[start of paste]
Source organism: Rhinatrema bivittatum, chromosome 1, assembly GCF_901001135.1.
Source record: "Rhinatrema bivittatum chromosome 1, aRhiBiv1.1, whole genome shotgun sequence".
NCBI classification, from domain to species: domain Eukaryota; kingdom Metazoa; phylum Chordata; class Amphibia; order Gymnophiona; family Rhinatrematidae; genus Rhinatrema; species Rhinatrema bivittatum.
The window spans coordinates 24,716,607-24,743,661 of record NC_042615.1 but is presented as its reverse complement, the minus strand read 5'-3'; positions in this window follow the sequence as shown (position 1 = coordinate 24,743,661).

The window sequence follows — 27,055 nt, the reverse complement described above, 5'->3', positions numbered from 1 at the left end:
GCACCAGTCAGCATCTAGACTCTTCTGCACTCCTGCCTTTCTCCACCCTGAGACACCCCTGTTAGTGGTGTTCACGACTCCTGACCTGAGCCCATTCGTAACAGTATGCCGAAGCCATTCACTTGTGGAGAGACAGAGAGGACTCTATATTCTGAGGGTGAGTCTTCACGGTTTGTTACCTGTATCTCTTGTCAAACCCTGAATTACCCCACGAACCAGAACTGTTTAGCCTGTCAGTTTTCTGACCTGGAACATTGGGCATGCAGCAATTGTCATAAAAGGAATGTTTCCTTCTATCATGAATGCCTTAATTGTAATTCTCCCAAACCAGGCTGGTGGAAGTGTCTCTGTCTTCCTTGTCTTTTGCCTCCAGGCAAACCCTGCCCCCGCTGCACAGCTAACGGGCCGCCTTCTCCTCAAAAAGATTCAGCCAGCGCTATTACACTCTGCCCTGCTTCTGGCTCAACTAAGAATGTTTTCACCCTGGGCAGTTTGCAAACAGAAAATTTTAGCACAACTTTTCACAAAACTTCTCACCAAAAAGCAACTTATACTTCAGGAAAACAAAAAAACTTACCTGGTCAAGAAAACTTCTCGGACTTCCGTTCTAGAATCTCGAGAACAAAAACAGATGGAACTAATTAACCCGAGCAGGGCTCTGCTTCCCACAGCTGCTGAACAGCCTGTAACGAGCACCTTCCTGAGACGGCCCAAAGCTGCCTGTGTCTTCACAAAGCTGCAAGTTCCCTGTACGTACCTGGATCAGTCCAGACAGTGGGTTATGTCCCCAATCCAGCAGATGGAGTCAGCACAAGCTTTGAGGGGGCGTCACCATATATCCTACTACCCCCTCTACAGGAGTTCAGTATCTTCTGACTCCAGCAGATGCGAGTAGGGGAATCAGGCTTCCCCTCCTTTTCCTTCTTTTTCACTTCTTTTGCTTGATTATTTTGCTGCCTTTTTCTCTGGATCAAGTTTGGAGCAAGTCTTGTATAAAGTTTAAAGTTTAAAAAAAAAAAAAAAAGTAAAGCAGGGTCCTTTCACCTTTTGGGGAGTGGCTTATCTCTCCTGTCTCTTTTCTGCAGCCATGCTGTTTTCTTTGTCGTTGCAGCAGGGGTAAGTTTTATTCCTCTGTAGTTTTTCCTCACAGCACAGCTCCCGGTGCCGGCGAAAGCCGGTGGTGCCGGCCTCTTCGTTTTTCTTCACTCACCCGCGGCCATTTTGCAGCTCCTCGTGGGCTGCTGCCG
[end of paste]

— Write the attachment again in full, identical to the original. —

Source organism: Rhinatrema bivittatum, chromosome 1, assembly GCF_901001135.1.
Source record: "Rhinatrema bivittatum chromosome 1, aRhiBiv1.1, whole genome shotgun sequence".
NCBI classification, from domain to species: domain Eukaryota; kingdom Metazoa; phylum Chordata; class Amphibia; order Gymnophiona; family Rhinatrematidae; genus Rhinatrema; species Rhinatrema bivittatum.
The window spans coordinates 24,716,607-24,743,661 of record NC_042615.1 but is presented as its reverse complement, the minus strand read 5'-3'; positions in this window follow the sequence as shown (position 1 = coordinate 24,743,661).

The window sequence follows — 27,055 nt, the reverse complement described above, 5'->3', positions numbered from 1 at the left end:
GCACCAGTCAGCATCTAGACTCTTCTGCACTCCTGCCTTTCTCCACCCTGAGACACCCCTGTTAGTGGTGTTCACGACTCCTGACCTGAGCCCATTCGTAACAGTATGCCGAAGCCATTCACTTGTGGAGAGACAGAGAGGACTCTATATTCTGAGGGTGAGTCTTCACGGTTTGTTACCTGTATCTCTTGTCAAACCCTGAATTACCCCACGAACCAGAACTGTTTAGCCTGTCAGTTTTCTGACCTGGAACATTGGGCATGCAGCAATTGTCATAAAAGGAATGTTTCCTTCTATCATGAATGCCTTAATTGTAATTCTCCCAAACCAGGCTGGTGGAAGTGTCTCTGTCTTCCTTGTCTTTTGCCTCCAGGCAAACCCTGCCCCCGCTGCACAGCTAACGGGCCGCCTTCTCCTCAAAAAGATTCAGCCAGCGCTATTACACTCTGCCCTGCTTCTGGCTCAACTAAGAATGTTTTCACCCTGGGCAGTTTGCAAACAGAAAATTTTAGCACAACTTTTCACAAAACTTCTCACCAAAAAGCAACTTATACTTCAGGAAAACAAAAAAACTTACCTGGTCAAGAAAACTTCTCGGACTTCCGTTCTAGAATCTCGAGAACAAAAACAGATGGAACTAATTAACCCGAGCAGGGCTCTGCTTCCCACAGCTGCTGAACAGCCTGTAACGAGCACCTTCCTGAGACGGCCCAAAGCTGCCTGTGTCTTCACAAAGCTGCAAGTTCCCTGTACGTACCTGGATCAGTCCAGACAGTGGGTTATGTCCCCAATCCAGCAGATGGAGTCAGCACAAGCTTTGAGGGGGCGTCACCATATATCCTACTACCCCCTCTACAGGAGTTCAGTATCTTCTGACTCCAGCAGATGCGAGTAGGGGAATCAGGCTTCCCCTCCTTTTCCTTCTTTTTCACTTCTTTTGCTTGATTATTTTGCTGCCTTTTTCTCTGGATCAAGTTTGGAGCAAGTCTTGTATAAAGTTTAAAGTTTAAAAAAAAAAAAAAAAGTAAAGCAGGGTCCTTTCACCTTTTGGGGAGTGGCTTATCTCTCCTGTCTCTTTTCTGCAGCCATGCTGTTTTCTTTGTCGTTGCAGCAGGGGTAAGTTTTATTCCTCTGTAGTTTTTCCTCACAGCACAGCTCCCGGTGCCGGCGAAAGCCGGTGGTGCCGGCCTCTTCGTTTTTCTTCACTCACCCGCGGCCATTTTGCAGCTCCTCGTGGGCTGCTGCCG